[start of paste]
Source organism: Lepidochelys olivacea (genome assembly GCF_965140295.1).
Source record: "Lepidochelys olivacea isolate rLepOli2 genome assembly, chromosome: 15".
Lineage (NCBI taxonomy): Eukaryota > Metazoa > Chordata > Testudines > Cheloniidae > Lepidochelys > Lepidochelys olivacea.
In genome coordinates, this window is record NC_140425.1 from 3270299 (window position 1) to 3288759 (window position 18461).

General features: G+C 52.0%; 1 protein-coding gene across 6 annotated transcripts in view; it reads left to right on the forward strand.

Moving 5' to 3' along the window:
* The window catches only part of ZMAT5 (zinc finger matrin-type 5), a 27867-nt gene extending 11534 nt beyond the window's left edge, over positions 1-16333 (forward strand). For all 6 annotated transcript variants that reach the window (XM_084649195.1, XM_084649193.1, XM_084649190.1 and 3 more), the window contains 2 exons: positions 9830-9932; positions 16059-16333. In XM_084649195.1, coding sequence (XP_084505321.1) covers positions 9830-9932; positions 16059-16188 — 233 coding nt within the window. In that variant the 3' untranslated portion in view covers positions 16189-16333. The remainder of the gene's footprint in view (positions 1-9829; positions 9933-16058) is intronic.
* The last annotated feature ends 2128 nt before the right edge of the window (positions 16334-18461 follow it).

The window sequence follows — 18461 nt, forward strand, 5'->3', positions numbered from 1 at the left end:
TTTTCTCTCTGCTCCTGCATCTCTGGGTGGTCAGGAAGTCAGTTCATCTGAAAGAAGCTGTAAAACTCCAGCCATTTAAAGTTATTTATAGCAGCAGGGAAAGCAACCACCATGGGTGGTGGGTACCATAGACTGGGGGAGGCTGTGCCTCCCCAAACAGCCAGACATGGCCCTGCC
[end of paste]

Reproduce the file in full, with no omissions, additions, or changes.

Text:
Source organism: Lepidochelys olivacea (genome assembly GCF_965140295.1).
Source record: "Lepidochelys olivacea isolate rLepOli2 genome assembly, chromosome: 15".
Lineage (NCBI taxonomy): Eukaryota > Metazoa > Chordata > Testudines > Cheloniidae > Lepidochelys > Lepidochelys olivacea.
In genome coordinates, this window is record NC_140425.1 from 3270299 (window position 1) to 3288759 (window position 18461).

General features: G+C 52.0%; 1 protein-coding gene across 6 annotated transcripts in view; it reads left to right on the forward strand.

Moving 5' to 3' along the window:
* The window catches only part of ZMAT5 (zinc finger matrin-type 5), a 27867-nt gene extending 11534 nt beyond the window's left edge, over positions 1-16333 (forward strand). For all 6 annotated transcript variants that reach the window (XM_084649195.1, XM_084649193.1, XM_084649190.1 and 3 more), the window contains 2 exons: positions 9830-9932; positions 16059-16333. In XM_084649195.1, coding sequence (XP_084505321.1) covers positions 9830-9932; positions 16059-16188 — 233 coding nt within the window. In that variant the 3' untranslated portion in view covers positions 16189-16333. The remainder of the gene's footprint in view (positions 1-9829; positions 9933-16058) is intronic.
* The last annotated feature ends 2128 nt before the right edge of the window (positions 16334-18461 follow it).

The window sequence follows — 18461 nt, forward strand, 5'->3', positions numbered from 1 at the left end:
TTTTCTCTCTGCTCCTGCATCTCTGGGTGGTCAGGAAGTCAGTTCATCTGAAAGAAGCTGTAAAACTCCAGCCATTTAAAGTTATTTATAGCAGCAGGGAAAGCAACCACCATGGGTGGTGGGTACCATAGACTGGGGGAGGCTGTGCCTCCCCAAACAGCCAGACATGGCCCTGCC